The site itself constitutes the only activity on Despotiko apart from the resident shepherd and his goats (the team stays on the neighbouring islands of Antiparos and Paros). But its position in the centre of the Cyclades archipelago suggests some past importance in maritime trade in the Mediterranean, and ritual significance in the Archaic (6th century BCE) sanctuary, possibly dedicated to the Ancient Greek deities Apollo and Artemis, that has already been uncovered and reconstructed in parts.

The excavation site

The excavation is only open for six weeks each year to allow the team to work on the site, and they are joined by international undergraduate and postgraduate volunteer students from Argentina, Brazil, Italy, Spain, the USA, and the UK, including students from Birkbeck. Starting at 7.30am (ish) with a ferry ride to the site, it’s then pickaxes and shovels, with the occasional sweeping up of dirt, until lunch at 11.30am (ish). We finished by 3pm (ish) so there was always time for a swim in crystal clear blue water before the ferry ride back to Antiparos.

On paper, this may not sound like a particularly difficult schedule but any romantic visions I had of spending days delicately dusting off ancient finds were soon dispelled by a relentless sun and the head-to-toe film of dirt disseminated by a prevailing westerly, giving me my second important lesson: always stay up-wind of anyone with a shovel. The first layer of an archaeological dig is all spade work and shifting large rocks out of the way by hand. It is rare in an academic life that our labour makes us so tired we are in bed and asleep by 7pm, but then it’s also not often that you can have a solid piece of work done at the end of the day: to look at your trench and say ‘I did that’ is highly satisfying.

However, my third lesson in archaeology was understanding the difference between digging a trench and digging holes, the latter being very bad. Each layer of an excavation has to go down as evenly as possible and if that means leaving exposed ancient pottery on the surface then so be it until the next layer is removed. Each layer is photographed, and finds from that depth carefully bagged, cleaned, re-bagged and labelled so that the research team knows exactly which part of the excavation they came from. It is painstaking work most definitely not for the disorganised, and randomly digging out individual artefacts just disturbs the layers and creates confusion. But leaving pieces of pottery exposed for any length of time was for me like putting a chocolate bar within arm’s reach and saying ‘don’t touch’. It is an incredible feeling to hold something in your hands that is over 2500 years old and such did my obsession with digging up bits of amphorae become that I almost had my trowel confiscated and had to banish myself to the cleaning area for a day for my own good.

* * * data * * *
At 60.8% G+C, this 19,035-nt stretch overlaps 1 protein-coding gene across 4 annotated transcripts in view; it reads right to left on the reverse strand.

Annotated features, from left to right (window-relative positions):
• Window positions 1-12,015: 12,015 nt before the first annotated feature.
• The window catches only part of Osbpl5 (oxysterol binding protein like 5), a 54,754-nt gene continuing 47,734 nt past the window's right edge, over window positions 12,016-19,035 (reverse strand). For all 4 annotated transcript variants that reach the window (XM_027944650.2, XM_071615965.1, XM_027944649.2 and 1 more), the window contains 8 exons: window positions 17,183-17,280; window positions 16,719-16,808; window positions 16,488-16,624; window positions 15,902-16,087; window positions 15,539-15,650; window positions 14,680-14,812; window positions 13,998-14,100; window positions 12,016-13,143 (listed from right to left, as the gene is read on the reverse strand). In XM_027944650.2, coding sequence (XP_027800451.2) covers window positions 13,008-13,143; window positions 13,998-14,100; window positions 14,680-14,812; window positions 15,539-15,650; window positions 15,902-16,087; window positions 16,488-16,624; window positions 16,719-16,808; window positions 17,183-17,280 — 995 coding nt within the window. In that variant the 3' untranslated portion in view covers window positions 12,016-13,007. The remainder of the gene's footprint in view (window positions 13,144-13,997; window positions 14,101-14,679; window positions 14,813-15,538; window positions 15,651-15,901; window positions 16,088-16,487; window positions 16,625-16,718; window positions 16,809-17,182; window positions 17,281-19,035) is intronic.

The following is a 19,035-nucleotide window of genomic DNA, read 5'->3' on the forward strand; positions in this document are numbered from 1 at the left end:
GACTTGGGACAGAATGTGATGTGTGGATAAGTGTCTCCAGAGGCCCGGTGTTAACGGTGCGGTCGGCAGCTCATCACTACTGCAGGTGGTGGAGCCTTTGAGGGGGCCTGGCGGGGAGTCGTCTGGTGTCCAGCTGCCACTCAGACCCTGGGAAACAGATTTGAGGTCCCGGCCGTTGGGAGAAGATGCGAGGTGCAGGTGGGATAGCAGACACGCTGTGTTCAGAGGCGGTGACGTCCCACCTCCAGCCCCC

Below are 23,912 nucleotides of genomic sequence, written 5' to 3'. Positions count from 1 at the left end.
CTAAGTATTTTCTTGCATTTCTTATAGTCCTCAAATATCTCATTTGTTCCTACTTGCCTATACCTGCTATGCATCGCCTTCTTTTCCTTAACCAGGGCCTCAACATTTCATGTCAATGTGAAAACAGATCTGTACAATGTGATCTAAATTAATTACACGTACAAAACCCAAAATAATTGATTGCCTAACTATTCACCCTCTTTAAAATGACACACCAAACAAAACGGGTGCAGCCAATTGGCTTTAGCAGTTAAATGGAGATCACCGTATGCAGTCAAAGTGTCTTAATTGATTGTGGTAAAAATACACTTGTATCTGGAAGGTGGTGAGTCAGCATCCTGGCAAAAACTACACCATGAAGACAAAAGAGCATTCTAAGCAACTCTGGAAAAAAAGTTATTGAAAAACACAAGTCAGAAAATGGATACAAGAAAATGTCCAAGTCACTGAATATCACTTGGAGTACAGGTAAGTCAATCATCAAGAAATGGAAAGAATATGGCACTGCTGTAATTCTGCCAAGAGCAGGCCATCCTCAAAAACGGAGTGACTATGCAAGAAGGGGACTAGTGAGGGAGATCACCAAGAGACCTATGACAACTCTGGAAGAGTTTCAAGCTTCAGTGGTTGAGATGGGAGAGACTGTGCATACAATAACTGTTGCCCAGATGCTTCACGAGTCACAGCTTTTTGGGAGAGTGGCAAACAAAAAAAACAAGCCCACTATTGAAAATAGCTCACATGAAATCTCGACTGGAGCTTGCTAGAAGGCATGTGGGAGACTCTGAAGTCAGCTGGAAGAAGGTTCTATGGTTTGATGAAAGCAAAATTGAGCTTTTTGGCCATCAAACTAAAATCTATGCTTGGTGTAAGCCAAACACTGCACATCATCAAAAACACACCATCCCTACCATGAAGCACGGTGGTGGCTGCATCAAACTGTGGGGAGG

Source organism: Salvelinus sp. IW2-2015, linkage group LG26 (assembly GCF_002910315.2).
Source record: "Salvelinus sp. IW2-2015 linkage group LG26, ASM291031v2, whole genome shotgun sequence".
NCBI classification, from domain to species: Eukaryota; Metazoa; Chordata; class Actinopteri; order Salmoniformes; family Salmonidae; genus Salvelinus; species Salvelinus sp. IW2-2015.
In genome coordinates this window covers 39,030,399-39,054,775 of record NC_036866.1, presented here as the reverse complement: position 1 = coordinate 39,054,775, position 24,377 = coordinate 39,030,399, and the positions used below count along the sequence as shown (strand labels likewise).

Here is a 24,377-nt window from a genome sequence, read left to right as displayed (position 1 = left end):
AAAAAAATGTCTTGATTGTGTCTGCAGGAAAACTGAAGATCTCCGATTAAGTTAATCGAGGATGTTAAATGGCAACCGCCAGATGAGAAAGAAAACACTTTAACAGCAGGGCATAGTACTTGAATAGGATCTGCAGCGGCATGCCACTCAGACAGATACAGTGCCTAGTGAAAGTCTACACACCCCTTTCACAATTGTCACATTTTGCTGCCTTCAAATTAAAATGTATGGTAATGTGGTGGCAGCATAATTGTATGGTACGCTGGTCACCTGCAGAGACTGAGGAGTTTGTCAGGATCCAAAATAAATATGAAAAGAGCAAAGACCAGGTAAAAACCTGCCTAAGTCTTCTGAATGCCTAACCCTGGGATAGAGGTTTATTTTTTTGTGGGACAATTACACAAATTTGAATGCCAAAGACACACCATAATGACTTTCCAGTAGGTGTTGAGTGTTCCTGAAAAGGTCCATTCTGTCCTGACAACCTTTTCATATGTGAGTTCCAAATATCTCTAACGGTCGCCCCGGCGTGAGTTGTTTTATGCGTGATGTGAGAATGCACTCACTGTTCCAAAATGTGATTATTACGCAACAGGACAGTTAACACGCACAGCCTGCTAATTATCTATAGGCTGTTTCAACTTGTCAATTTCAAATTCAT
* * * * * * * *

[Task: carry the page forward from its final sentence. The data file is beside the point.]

A sunset over St Georgios Antiparos

My love for pottery remains undiminished, perhaps because these battered shards of the everyday (cooking pots, water jugs, lamps) remind me of the continued importance of the quotidian in contemporary geographical research. They are part of the material record that tell us about our present, yet, given that we are ‘reading’ them thousands of years outside the context of their use, they also generate intrigue and controversy. In material artefacts, it is possible to see traces of trade, migration, war and civilizational collapse, but the pieces can’t always say why it happened.  The order in which artefacts are found and analysed can change how a site is understood. For example, if household pottery is found first and only later a major ritual shrine is unearthed, or vice versa, does that change how we view what happened? And along with the mundane are the mysteries: at my trench, we discovered an alignment of rocks that could have been a wall, or maybe not. Like detectives, the archaeologists tried to determine where it might begin and end, if it had collapsed, what may have been built on top of it. We needed to determine this before we started moving rocks around in case we accidentally removed a 2500-year-old structure. It is the archaeologist’s expertise, gained through years of digging trenches, reading the archives and debating the alternatives with colleagues, that brings back to life a pile of rubble that can give us some explanation of the ‘who’, ‘what’ and ‘why’ of ancient history.

If you are interested in excavating such questions, as well as contributing to the material history of human existence, explore our new BA Archaeology & Geography. Students will get the opportunity to work on Despotiko as well as our other excavation, the Buried Humanities Field School at Must Farm.